This post originally appeared at the NZ Herald in Element Magazine.
The gavel went down on the Paris Agreement on the 12th of December with the French President calling it a historic moment. The Agreement is definitely a clear signal that the world has come a long way since the failure of Copenhagen in 2009. Civil society group aren’t calling it an absolute success - but it is certainly not a failure.
The Paris Agreement lays out an important vision. The world is now formally committed to action on climate change. This includes a responsibility for the government and citizens of New Zealand. The signposts of success in the agreement was a strong purpose with reference to 1.5 degrees, long-term goals that countries work toward using emission targets, finance for the poorest countries to adapt to the warming that will already occur from the carbon in the atmosphere, and transparent implementation mechanisms.
The basic gist of the agreement is that countries have agreed to peak greenhouse gases emissions as soon as possible, and reach to net zero emissions between 2050 and 2100. To do so they have to submit nationally determined contributions as a plan to cut emissions.
Countries have already submitted the first of these plans. If they are implemented, they will hold global average temperature rise to between 2.7 and 3.5 degrees. Countries have agreed that below 2 degrees is the limit, and 1.5 degrees should be pursued otherwise small island nations will be under water from sea level rise. This was talked about in the negotiations as the ‘ambition gap’ which occupied a lot the conversations over the two week deliberations.
The mechanism to close the ‘ambition gap’ between countries submitted targets and the temperature limit is for countries to come together every five years and improve their commitments, with no backsliding on previous targets. This process will be informed by a global stocktake where countries will aggregate their targets and assess how well they are going toward meeting their individual goal and meeting the Agreement’s long term goal.
Richer countries are expected to support poorer countries for the Agreement to be inclusive. They do this through providing money to poorer countries, technological support, and capacity building programmes. There is also an adaptation component in the Agreement which helps countries on the front lines to adapt to the impacts of climate change.
The Paris Agreement is a unique and unprecedented legal package. The finance and mitigation commitments are not legally binding, per se. This will allow the United States to implement the agreement through the President's executive action, rather than passing it through Congress like a normal treaty. Furthermore, any compliance mechanisms will not be punitive, as the Agreement’s intention is more about giving Government’s direction, signals to the private sector, and moments for civil society to rally around rather than forcing anyone to behave in a specific way. As such, the Agreement can be described as a hybrid of a ‘top down’ and ‘bottom up’ law; and a hybrid of hard law (binding and prescriptive) and soft law (general and aspirational). These factors, as well as its scale, make the globally-inclusive Paris Agreement unlike anything we have seen before.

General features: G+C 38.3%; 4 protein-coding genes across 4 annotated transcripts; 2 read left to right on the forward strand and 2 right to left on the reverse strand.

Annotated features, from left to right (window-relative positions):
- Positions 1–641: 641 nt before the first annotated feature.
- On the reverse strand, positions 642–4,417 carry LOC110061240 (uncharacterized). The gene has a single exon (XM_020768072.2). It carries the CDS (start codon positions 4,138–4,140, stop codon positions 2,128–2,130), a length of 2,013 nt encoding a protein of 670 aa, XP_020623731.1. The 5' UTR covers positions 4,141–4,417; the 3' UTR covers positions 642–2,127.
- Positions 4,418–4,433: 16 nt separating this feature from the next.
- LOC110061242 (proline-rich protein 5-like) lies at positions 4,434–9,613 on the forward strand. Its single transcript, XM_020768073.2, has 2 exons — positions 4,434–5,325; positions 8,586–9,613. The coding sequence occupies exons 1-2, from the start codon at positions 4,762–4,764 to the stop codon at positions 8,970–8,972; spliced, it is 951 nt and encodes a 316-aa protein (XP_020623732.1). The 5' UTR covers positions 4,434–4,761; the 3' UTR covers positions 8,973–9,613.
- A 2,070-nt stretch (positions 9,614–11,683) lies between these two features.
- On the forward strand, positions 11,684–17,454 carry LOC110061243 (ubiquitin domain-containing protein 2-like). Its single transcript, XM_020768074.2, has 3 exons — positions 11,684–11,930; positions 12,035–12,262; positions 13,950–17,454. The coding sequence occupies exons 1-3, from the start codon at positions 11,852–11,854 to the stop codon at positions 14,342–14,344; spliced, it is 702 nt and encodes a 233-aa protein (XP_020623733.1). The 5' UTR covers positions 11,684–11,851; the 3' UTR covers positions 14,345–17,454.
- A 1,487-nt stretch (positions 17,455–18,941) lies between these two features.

Once again, it is worth noting that the Agreement is not a solution. Practically, it will provide a central structure for civil society to rally around and hold domestic governments to account in the transition away from fossil fuels and towards renewable energy. The Agreement will likely be remembered as a turning point in the climate crisis, and an international convergence of understanding in how to effectively pursue sustainable development.
This was always the road through Paris rather than the road to Paris, which means that New Zealand must commit to the long term goal and increase its climate ambition. The next step is a pathway from Paris for New Zealand to increase its ambition in 2018 as part of the facilitative dialogue which is the next big moment. The Government’s climate target of an 11% decrease on 1990 levels by 2030 is inadequate on a global scale to achieve 2 degrees so there is going to need to be a dramatic increase in ambition to play an adequate role in keeping the temperature below 1.5 degrees, inline with the calls from our Pacific neighbours.
Across the political spectrum we need a consensus on a climate plan that progressively increases ambition which builds on our low climate target. This 2018 review is the next moment to rally around for civil society and the private sector. It needs to be high on the agenda for all political parties as the moment to push whoever is in Government to do more on climate change in New Zealand.
We can be comforted by the fact that the world has made a bold statement and a major step forward on climate change, but now the conversation needs to turn to what this means for individual countries.
All posts by Institute delegates reflect their own thoughts, opinions and experiences, and do not reflect those of the Institute